On the return, George stated the occurrence, and the Professor said that the man was no doubt used to the sea, as his walk betrayed that, and the incident of shading his eyes is a common one to all seafaring men.

But now came up the great question of the future course to be followed. What should be done? The determination to again attempt further explorations was fixed in the minds of all; but how should it be conducted? Should they again brave the dangers of the sea, or make the next trip by land?

The only means available by sea would be the partially damaged boat, which was seventy-five miles away, and plans were considered either to bring it to the Cataract by boat, or to repair it where it lay; either course had its disadvantages.

One day the stranger wandered over to the workshop where Harry was engaged. He had never been inquisitive, as nothing seemed to interest or appeal to him. When he saw the machinery, the lathe, and, finally, the electric battery, he stood still and gazed. Slowly he made his way to the battery which had the terminal wires lying loose. He picked them up, and brought the ends together, and the spark seemed to fascinate him. The experiment was repeated several times, but the wires were soon dropped, and he resumed his usual demeanor.

Harry ran over to the laboratory, and informed the Professor, who came at once, and arrived just as he was dropping the wires.

"The best thing for him is something to do. In this way, the association with tools, if he has any knowledge of them, may awaken some recollections of his past. I have watched him for the past three days and I am sure he is not deranged, in the sense of being demented. Let us try what employment will do."

Harry was engaged in dressing a board with a plane when the man came in. The Professor led him to the bench and placed a plane in his hand, and by making a motion with his hand and pushing the man's hand along with the plane, he took notice of the motion and mechanically drew the plane back and forth.

He not only planed the board, but he followed up the roughened parts and finished the job in a workmanlike manner. The saw was placed in his hands, and he handled this with a facility that surprised both of them. He did not look like a mechanic, but on the other hand had every appearance of a literary man, but he was, unquestionably, used to tools.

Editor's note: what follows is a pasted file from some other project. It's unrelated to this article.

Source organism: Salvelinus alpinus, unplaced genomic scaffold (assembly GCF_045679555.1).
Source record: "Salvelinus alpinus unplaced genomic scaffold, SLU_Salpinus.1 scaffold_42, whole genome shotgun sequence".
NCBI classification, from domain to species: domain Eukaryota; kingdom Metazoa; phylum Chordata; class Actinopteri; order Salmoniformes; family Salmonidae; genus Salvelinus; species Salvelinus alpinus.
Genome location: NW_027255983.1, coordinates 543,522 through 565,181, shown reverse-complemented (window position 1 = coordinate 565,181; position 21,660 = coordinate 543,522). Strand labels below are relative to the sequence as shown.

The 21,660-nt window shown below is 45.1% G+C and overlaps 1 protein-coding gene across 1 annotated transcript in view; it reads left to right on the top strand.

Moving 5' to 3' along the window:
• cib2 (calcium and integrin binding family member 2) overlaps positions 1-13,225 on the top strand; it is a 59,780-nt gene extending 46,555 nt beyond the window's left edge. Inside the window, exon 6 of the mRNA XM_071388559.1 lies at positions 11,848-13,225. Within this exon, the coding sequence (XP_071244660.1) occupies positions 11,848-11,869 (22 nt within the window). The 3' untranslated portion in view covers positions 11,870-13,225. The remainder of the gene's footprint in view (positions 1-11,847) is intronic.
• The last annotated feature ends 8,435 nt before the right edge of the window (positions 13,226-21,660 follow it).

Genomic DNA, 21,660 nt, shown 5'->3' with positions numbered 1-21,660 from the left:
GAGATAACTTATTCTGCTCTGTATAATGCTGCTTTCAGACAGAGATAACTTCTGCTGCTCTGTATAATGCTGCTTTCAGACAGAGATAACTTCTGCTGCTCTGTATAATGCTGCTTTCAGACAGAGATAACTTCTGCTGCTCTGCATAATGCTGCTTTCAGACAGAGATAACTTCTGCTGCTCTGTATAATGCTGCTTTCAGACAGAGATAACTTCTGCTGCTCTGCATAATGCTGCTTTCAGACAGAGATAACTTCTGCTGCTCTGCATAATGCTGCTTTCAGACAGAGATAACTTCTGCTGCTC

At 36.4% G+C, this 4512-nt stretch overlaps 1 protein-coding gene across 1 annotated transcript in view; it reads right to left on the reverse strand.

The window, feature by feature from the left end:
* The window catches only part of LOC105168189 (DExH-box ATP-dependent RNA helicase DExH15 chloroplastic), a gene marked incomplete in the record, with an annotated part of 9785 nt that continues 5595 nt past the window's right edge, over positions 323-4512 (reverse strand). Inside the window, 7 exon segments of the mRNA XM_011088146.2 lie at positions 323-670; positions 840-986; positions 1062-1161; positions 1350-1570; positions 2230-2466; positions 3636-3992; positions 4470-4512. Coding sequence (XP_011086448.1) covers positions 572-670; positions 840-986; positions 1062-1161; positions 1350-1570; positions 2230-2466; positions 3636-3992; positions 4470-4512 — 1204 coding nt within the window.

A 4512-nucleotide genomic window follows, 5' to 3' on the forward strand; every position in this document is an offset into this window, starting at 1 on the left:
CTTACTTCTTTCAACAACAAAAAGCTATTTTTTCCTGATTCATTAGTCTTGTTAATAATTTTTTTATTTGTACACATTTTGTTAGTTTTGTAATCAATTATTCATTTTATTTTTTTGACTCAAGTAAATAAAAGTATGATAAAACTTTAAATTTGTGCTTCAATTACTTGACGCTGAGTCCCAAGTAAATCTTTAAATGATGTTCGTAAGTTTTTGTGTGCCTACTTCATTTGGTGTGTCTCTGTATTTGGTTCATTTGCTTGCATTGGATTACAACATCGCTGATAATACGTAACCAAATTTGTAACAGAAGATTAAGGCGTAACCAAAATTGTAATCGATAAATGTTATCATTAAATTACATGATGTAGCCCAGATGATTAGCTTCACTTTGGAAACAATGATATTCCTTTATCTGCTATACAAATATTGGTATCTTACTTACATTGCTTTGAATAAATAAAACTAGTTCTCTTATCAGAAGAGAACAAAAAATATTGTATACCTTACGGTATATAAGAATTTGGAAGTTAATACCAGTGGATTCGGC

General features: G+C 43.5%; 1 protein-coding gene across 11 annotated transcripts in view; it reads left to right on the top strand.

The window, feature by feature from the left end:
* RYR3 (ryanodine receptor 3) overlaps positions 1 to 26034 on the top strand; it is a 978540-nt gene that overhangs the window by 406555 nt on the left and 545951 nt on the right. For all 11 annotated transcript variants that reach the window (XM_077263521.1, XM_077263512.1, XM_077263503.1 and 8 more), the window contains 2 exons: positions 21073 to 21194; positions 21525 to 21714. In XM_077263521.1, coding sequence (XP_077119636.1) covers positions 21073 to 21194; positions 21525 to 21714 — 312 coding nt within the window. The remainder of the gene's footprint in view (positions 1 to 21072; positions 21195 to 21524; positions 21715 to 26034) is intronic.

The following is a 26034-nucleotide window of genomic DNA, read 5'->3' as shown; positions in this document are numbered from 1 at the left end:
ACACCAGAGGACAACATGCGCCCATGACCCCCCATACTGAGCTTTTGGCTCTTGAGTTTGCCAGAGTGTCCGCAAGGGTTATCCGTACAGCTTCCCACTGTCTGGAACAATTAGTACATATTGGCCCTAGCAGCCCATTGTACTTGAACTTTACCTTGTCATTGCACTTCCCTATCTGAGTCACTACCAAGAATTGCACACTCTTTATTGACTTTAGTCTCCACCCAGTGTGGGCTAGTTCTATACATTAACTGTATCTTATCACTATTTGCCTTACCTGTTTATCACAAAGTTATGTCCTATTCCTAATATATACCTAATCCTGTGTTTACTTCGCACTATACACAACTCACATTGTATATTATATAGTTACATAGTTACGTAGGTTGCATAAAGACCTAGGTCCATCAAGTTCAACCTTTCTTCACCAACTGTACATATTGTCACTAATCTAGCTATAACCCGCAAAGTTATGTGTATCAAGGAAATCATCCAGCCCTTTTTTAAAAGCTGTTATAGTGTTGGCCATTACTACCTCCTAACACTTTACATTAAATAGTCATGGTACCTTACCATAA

After considering the all-important question of the exploring expedition, which subject was an ever present one, it was agreed that the wisest course would be a trip by land. They now knew the location of the inhabitants of the island, and with proper equipment, they ought to be able properly to defend themselves. Another element which might prove of value to them was the new acquisition in the man who had come so unaccountably to their home.

One of the first things necessary was to give him some name by which he could be known, and which he would in time recognize. This was debated over and over, without coming to any conclusion. Eventually, in the absence of anything better, it was decided to call him simply John.

When Harry went to the shop where he was at work, he addressed him as John; and at the uttering of the word started, as though he had been alarmed. Harry noticed it, and repeated the name several times, with the same result, and he hastened to inform the Professor of this experience. The Professor went down without delay, and it was evident from the actions of the man that he recalled something familiar in the name, as in every instance he would put his hands to his head and give an inquiring look.

"It is my impression that John is his name, as he would be more likely to remember that than anything else connected with his life. Let us keep him occupied, and his work may also be the means of bringing back familiar things."

The boys, in company with John, set about preparing a good bed for the newcomer, and he took a part in it most heartily, and seemed to understand when the Professor pointed to him and the bed that it was intended for him.

The interest was more intense when he was taken to the boathouse, which Harry had opened, and when he saw the boats, his eyes opened wide and grew brighter, but they suddenly lost their color and he relapsed into his former state.

It was truly pitiful to watch him, and when in the evening they sat together and conversed, they felt that at times he must have gotten some glimpses of his individuality.

In the morning when George went out to the cattle pens to milk, he mechanically grasped a pail and followed, and the milking operation seemed to be a familiar one to him. Thus, he was a mystery, for the reason that he seemed to be at home in every direction where it called for any special activity. This was made the more mystifying when, during the next day, he wandered over to the laboratory, and his eyes caught sight of the skulls and the skeletons which were on exhibition.

He walked over to the skulls, and picking up one poised it on his hand, slowly turning it around, as though trying to discover what it meant. The one selected had one side partially crushed, and this attracted his attention. He placed the fingers of the other hand in the shattered part, and seemed to realize that some agency must have caused it. The whole deportment while examining it was that of one who was called upon to make an examination of it for the purpose of determining the cause of the injury.